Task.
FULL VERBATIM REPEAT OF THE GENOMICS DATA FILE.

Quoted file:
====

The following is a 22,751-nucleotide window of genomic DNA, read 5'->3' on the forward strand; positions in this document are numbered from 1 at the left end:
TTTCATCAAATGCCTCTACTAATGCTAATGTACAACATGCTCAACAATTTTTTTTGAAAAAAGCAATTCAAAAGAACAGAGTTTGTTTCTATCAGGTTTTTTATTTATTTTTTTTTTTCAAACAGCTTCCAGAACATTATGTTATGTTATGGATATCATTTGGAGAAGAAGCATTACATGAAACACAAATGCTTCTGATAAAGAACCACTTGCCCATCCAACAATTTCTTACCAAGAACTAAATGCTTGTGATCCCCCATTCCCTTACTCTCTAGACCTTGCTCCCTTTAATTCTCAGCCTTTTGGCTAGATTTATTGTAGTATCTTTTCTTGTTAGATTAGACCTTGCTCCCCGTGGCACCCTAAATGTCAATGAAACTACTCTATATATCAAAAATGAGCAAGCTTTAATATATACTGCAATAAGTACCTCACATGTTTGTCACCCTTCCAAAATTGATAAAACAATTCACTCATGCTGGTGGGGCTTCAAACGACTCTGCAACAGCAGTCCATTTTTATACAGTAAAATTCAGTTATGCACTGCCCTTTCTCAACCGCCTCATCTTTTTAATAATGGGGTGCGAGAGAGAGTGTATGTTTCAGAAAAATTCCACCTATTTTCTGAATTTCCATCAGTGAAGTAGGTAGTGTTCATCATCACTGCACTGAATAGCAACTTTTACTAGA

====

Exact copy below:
The following is a 22,751-nucleotide window of genomic DNA, read 5'->3' on the forward strand; positions in this document are numbered from 1 at the left end:
TTTCATCAAATGCCTCTACTAATGCTAATGTACAACATGCTCAACAATTTTTTTTGAAAAAAGCAATTCAAAAGAACAGAGTTTGTTTCTATCAGGTTTTTTATTTATTTTTTTTTTTCAAACAGCTTCCAGAACATTATGTTATGTTATGGATATCATTTGGAGAAGAAGCATTACATGAAACACAAATGCTTCTGATAAAGAACCACTTGCCCATCCAACAATTTCTTACCAAGAACTAAATGCTTGTGATCCCCCATTCCCTTACTCTCTAGACCTTGCTCCCTTTAATTCTCAGCCTTTTGGCTAGATTTATTGTAGTATCTTTTCTTGTTAGATTAGACCTTGCTCCCCGTGGCACCCTAAATGTCAATGAAACTACTCTATATATCAAAAATGAGCAAGCTTTAATATATACTGCAATAAGTACCTCACATGTTTGTCACCCTTCCAAAATTGATAAAACAATTCACTCATGCTGGTGGGGCTTCAAACGACTCTGCAACAGCAGTCCATTTTTATACAGTAAAATTCAGTTATGCACTGCCCTTTCTCAACCGCCTCATCTTTTTAATAATGGGGTGCGAGAGAGAGTGTATGTTTCAGAAAAATTCCACCTATTTTCTGAATTTCCATCAGTGAAGTAGGTAGTGTTCATCATCACTGCACTGAATAGCAACTTTTACTAGA